Schooler et al. researched the relationship between G. pusilla (golden loosestrife beetle) and purple loosestrife and found that plant damage is an increasing function of insect density and that visual estimates of leaf area damaged can be used to estimate G. pusilla beetle density for field populations below carrying capacity. This research may help local governments by making beetle damage assessment and plant control easier than it is with actual beetle counts. If protection agencies can easily evaluate beetle density and active control in one release plot, they would be able to assess the correct number of beetle releases to control a specific area of land. Another group of researchers assessed the establishment of H. transversovittatus on loosestrife. This beetle was released in North America in 1992 and within two years was established in 18 of the 27 release sites in nine states and two Canadian provinces (Hight et al., 1995). Because H. transversovittatus larvae are root feeders and the adults are nocturnal this insect's impact on purple loosestrife receives less attention than more visual insect controls for L. salicaria. McAvoy et al. deduced that root feeders are generally more effective than foliage feeders in reducing plant vigor and their observations show that H. transversovittatus has the potential for a much greater impact on purple loosestrife than the foliage feeders and that this beetle is relatively easily established.

McAvoy and Kok researched competition between the two foliage feeders G. calmariensis and G. pusilla and found that G. calmariensis larvae consume more foliage when there is an abundance of food but are out-competed by G. pusilla when food is scarce. G. pusilla also has faster development but has a harder time getting established in colder northern climates than its sister species G. calmariensis. The researchers concluded that it is possible that these two Galerucella species can coexist and have little impact on each other when food is abundant due to their similar developmental rates (McAvoy et al., 2007) but that when food is limited G. pusilla completes larval development more quickly on less food and may favor its species survival once loosestrife is being controlled adequately.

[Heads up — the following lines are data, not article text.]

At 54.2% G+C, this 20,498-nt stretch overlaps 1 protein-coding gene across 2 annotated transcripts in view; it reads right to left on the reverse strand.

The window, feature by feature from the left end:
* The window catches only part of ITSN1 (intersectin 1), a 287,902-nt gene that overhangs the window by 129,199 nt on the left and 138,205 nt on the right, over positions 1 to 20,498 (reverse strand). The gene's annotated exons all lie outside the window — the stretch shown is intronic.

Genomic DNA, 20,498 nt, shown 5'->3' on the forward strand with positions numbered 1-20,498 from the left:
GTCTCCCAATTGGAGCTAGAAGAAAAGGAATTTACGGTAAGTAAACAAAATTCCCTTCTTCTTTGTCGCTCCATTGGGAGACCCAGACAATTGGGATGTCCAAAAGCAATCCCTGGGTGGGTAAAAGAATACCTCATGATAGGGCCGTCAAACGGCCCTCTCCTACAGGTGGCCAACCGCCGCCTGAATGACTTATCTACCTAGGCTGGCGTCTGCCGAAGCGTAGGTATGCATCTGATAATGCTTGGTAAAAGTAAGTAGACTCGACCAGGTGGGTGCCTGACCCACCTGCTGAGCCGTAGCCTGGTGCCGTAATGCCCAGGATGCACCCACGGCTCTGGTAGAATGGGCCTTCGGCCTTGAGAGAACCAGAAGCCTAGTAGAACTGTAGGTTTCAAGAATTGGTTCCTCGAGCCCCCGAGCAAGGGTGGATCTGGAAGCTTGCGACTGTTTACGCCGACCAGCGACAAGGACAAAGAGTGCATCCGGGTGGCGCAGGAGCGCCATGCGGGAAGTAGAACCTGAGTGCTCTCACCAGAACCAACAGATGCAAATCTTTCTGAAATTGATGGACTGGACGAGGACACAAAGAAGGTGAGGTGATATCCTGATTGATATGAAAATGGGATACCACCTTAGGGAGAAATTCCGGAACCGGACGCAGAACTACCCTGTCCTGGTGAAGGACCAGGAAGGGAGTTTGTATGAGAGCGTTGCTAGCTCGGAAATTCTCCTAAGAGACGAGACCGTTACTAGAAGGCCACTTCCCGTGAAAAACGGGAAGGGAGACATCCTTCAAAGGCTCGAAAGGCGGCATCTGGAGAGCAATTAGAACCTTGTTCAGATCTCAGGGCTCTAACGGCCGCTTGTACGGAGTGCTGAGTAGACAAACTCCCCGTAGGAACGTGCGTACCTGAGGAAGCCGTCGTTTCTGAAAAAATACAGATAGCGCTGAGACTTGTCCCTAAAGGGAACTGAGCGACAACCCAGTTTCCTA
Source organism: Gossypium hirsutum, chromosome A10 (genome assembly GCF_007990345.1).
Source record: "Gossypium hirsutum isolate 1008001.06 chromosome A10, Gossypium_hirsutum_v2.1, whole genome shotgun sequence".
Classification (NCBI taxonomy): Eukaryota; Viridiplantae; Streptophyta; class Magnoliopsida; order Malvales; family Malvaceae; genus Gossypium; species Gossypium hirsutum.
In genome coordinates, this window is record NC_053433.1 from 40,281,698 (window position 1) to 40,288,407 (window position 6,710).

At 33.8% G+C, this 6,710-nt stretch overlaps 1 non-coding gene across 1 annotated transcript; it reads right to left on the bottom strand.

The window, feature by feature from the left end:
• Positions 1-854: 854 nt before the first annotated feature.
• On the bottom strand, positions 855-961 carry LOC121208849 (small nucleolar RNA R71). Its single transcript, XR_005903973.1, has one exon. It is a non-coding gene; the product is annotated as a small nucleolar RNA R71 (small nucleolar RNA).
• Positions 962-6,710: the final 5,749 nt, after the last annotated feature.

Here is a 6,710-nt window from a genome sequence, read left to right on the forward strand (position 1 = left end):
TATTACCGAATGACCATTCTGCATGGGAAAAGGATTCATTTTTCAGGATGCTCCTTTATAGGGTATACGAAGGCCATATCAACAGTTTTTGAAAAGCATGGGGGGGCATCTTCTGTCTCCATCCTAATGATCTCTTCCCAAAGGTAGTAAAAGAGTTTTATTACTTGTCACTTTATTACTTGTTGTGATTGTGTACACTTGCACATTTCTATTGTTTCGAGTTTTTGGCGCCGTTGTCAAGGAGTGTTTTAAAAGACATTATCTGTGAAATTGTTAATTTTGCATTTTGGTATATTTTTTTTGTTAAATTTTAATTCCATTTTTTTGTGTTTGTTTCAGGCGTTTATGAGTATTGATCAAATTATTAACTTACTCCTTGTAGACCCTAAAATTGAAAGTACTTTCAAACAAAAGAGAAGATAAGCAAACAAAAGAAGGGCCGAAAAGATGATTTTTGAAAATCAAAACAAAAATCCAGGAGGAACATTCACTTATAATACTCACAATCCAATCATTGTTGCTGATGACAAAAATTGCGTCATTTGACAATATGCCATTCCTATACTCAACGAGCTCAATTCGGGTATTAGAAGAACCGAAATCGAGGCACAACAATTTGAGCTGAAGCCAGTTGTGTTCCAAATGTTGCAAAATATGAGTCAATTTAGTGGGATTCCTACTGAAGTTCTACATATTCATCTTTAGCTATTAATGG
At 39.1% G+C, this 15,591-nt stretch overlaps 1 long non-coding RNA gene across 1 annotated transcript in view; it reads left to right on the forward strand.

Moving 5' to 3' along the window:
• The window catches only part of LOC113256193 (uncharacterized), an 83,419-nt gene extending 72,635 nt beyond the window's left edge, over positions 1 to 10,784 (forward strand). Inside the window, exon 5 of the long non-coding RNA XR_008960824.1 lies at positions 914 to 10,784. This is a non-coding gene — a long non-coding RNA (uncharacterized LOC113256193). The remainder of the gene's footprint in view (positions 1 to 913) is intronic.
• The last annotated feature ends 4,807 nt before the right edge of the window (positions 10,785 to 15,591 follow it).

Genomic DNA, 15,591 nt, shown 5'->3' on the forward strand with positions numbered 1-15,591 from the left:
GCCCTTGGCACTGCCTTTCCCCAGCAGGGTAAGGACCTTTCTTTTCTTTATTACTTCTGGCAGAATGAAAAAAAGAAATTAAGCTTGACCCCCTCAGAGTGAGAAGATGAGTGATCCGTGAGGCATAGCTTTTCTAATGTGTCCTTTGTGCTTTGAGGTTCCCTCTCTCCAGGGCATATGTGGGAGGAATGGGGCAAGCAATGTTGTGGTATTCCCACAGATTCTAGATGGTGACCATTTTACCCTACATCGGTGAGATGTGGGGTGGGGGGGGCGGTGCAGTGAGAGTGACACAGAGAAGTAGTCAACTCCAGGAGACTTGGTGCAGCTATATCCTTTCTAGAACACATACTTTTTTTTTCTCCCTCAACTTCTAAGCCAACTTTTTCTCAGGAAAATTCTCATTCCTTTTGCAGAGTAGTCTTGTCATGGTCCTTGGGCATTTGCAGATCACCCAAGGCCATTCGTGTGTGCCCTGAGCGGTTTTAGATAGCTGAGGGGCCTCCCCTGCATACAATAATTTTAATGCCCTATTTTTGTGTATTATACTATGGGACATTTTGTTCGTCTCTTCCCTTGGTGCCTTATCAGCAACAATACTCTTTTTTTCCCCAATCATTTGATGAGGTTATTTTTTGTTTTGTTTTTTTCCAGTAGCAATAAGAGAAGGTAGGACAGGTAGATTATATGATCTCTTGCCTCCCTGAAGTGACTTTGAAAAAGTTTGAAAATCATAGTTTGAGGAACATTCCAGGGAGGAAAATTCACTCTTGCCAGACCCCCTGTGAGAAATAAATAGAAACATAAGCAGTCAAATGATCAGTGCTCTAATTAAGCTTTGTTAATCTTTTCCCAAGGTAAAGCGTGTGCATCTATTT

Purple loosestrife's capacity to out compete native flora is also aided by its ability to exploit disturbances and produce over two million seeds per adult per year (Welling et al., 1990). In a recent study pertaining to native flora recovery after successful control of purple loosestrife Albright et al. worked with the two Galerucella species over a five year span. The first two to three years of the study consisted of establishing the beetle species, the last two years (2001-02) the beetles were able to control the loosestrife by reducing the above ground portions of the plant. This reduction led to the plant being unable to produce flowers and set seed and an estimated 81% of the plants biomass was reduced (Katovich et al., 1999) because of the energy the plant spent on trying to regrow its aboveground parts. The researchers found that the beetle abundance reduced the loosestrife and that by 2002 78% of the controlled area was now covered with species other than loosestrife with cattail (Typha spp.) and swamp candles (Lysimachia terrestris) becoming dominant (Albright et al., 2004).


Purple loosestrife is a very invasive plant that can easily devastate native flora and fauna if not controlled properly and the cultural controls such as hand pulling or cutting, herbicidal treatments, water level manipulation, and burning have been relatively unsuccessful. I feel that more research could be done on other possible interactions between the three types of beetles and the climate where the plants are growing. Because G. pusilla is a hardier species when food is scarce but is unable to fully establish in colder climates maybe it would be possible to select for a hardier biotype to be reared and released in these colder climates. Also, I believe that colonies of these insects should be kept either by governmental or private insectaries that could supplement established wild colonies incases of major floods, disturbances, or where pesticides may intentionally be used or drift into the environment. These insectaries could also work on other insects that could cooperate with these three more established beetles to eliminate this invasive plant even more. More work should also be done on the native species of flora that could better compete with purple loosestrife in native environments.